The first fellows’ gathering will be held in Battle Creek, Michigan, in March 2019, where they will begin to get to know each other, explore their own leadership styles, learn ways to be agile in leading change and practice communicating with vision and purpose.

“Our founder understood that visionary leaders have the power to bring communities together and create lasting change for children,” said La June Montgomery Tabron, WKKF president and. “Class Two is part of our legacy of developing local leaders. They join a network of thousands of fellows that spans decades of work in communities. Their ideas, passion and wisdom are crucial to creating equitable opportunity for children and families.”

For more about the WKKF Community Leadership Network with the Center for Creative Leadership and a complete list of fellows, visit wkkfcln.org.

About Center for Creative Leadership

The Center for Creative Leadership (CCL), a top-ranked provider of executive education, seeks to advance the understanding, practice and development of leadership for the benefit of society worldwide. With nearly 50 years of experience and a dozen offices globally, CCL helps leaders and organizations drive the results that matter most to them. CCL manages the WKKF Community Leadership Network as a grantee of the Kellogg Foundation. For more information, visit ccl.org.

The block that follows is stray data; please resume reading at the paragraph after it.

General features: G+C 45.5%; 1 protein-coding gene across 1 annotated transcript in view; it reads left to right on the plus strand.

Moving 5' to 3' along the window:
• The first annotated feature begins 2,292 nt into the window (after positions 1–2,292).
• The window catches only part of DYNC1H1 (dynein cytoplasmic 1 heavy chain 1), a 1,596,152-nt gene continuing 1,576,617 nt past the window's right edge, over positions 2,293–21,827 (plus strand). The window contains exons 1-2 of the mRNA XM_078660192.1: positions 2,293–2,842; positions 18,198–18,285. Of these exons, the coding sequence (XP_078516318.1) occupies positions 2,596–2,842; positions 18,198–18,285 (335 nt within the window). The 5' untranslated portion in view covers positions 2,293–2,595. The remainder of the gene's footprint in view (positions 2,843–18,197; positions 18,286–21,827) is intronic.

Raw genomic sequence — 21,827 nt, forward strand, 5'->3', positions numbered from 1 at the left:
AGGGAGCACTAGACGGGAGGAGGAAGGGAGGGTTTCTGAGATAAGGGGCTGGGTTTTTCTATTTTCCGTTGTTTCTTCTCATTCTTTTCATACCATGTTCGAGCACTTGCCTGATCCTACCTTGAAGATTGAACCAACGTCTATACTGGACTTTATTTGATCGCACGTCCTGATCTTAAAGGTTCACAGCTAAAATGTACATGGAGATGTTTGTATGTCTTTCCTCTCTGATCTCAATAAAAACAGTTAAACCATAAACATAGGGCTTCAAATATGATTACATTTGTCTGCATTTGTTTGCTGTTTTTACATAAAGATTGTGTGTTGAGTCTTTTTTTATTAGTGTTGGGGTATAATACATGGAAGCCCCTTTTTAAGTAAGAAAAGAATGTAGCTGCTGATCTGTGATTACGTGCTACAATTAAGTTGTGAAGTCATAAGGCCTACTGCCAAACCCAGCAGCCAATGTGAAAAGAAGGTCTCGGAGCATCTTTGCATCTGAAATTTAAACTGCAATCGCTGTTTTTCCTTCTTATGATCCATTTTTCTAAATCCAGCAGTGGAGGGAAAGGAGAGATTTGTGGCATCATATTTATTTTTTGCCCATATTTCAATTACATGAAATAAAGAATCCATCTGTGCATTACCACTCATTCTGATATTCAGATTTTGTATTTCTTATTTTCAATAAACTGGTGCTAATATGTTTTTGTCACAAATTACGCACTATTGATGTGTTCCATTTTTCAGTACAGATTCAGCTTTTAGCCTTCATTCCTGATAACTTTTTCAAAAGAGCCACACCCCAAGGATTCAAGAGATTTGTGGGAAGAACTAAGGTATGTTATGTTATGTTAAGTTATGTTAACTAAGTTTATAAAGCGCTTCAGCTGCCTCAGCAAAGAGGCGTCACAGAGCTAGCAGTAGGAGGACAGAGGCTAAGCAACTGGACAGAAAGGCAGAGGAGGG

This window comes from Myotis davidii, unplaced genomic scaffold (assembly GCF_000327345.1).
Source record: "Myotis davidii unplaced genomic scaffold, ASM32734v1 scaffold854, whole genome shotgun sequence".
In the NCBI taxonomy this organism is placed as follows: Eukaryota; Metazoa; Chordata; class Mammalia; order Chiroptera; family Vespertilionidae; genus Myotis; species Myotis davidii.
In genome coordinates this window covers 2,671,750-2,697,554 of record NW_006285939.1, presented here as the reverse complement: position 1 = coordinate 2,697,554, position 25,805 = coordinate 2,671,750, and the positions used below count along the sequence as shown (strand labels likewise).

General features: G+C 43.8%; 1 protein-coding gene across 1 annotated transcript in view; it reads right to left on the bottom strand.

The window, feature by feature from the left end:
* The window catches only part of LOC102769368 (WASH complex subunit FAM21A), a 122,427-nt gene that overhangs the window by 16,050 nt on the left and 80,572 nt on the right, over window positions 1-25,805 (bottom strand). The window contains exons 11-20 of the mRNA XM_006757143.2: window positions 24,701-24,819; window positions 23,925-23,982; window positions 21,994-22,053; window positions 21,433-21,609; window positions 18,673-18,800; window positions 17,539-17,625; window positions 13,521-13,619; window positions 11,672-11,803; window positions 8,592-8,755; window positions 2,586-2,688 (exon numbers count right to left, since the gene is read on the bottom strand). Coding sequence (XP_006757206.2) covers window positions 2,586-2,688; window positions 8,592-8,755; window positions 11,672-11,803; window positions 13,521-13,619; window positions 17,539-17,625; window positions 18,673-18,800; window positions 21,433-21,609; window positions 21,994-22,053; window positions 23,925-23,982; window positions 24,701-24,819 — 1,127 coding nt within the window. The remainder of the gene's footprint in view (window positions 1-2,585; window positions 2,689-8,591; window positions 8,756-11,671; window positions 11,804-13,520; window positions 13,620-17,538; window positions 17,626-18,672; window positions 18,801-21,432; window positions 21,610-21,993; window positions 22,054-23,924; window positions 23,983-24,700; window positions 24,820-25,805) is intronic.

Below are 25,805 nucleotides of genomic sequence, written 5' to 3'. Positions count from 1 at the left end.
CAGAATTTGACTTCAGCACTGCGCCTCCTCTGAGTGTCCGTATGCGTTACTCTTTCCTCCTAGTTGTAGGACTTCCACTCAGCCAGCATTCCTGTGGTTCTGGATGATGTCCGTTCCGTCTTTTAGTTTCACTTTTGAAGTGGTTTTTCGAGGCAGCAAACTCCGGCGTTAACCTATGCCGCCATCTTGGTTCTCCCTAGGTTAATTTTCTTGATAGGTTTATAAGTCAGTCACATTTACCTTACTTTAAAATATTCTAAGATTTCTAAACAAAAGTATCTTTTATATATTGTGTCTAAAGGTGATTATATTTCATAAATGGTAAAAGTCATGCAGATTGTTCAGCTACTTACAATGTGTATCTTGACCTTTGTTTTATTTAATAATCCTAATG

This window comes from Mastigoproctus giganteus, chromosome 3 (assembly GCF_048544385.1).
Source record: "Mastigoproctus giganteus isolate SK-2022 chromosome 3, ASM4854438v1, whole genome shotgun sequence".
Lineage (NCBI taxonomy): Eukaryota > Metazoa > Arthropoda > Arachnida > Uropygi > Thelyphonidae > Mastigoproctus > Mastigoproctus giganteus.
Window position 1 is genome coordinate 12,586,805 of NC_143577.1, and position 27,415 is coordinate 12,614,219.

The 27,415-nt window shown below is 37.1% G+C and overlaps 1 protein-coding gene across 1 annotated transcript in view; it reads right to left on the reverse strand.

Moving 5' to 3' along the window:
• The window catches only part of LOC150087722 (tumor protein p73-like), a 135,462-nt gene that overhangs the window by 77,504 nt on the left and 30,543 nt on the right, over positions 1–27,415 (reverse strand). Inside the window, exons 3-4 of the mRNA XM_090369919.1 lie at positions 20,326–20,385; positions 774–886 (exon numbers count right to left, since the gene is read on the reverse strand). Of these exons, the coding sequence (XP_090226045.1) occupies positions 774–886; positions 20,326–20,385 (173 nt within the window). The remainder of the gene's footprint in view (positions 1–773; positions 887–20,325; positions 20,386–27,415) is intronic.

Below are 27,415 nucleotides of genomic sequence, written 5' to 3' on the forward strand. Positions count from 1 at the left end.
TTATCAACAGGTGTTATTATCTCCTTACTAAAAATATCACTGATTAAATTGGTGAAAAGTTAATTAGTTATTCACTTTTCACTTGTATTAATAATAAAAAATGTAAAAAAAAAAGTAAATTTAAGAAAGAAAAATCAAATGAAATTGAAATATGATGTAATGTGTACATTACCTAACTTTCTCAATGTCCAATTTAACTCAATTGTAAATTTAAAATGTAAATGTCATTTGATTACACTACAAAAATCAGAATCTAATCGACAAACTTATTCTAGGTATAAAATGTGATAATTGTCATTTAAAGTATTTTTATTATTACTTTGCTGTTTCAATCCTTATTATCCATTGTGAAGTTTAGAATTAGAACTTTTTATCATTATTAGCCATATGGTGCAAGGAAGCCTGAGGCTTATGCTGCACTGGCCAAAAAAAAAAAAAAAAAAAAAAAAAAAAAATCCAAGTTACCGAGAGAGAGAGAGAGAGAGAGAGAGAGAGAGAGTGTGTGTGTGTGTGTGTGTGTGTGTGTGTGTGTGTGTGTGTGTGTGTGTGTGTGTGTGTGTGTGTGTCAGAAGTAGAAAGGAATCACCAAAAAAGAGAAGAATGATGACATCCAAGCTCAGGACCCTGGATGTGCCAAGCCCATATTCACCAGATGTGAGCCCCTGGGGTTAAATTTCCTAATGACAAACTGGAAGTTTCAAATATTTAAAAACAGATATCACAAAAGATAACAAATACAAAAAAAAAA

About W.K. Kellogg Foundation

Founded by breakfast cereal pioneer Will Keith Kellogg in 1930, the W.K. Kellogg Foundation (WKKF) is dedicated to supporting thriving children, working families and equitable communities. Embedded within all the foundation does are commitments to advancing racial equity and racial healing, developing leaders and engaging communities in solving their own problems. WKKF supports work throughout the United States and with sovereign tribes, and in Mexico and Haiti, concentrating up to two-thirds of grantmaking in priority places: Michigan, Mississippi, New Mexico and New Orleans in the U.S., Chiapas and the Yucatán Peninsula in Mexico, and in Central and South Haiti. For more information, visit wkkf.org.

About the LANL Foundation (www.lanlfoundation.org.)

Since 1997, the Los Alamos National Laboratory Foundation, a 501(c)(3) nonprofit, has worked to inspire excellence in education and learning in Northern New Mexico through innovative programming, collaboration and advocacy. By investing in human potential, the Foundation’s vision is that all New Mexicans have the skills and confidence they need to be self-sufficient, lifelong learners who are engaged in their communities. Programs in early childhood, K–12 education with support of teacher professional development and STEM inquiry, scholarships and education and community grants serve Northern New Mexico communities primarily in Los Alamos, Mora, Rio Arriba, San Miguel, Sandoval, Santa Fe and Taos counties.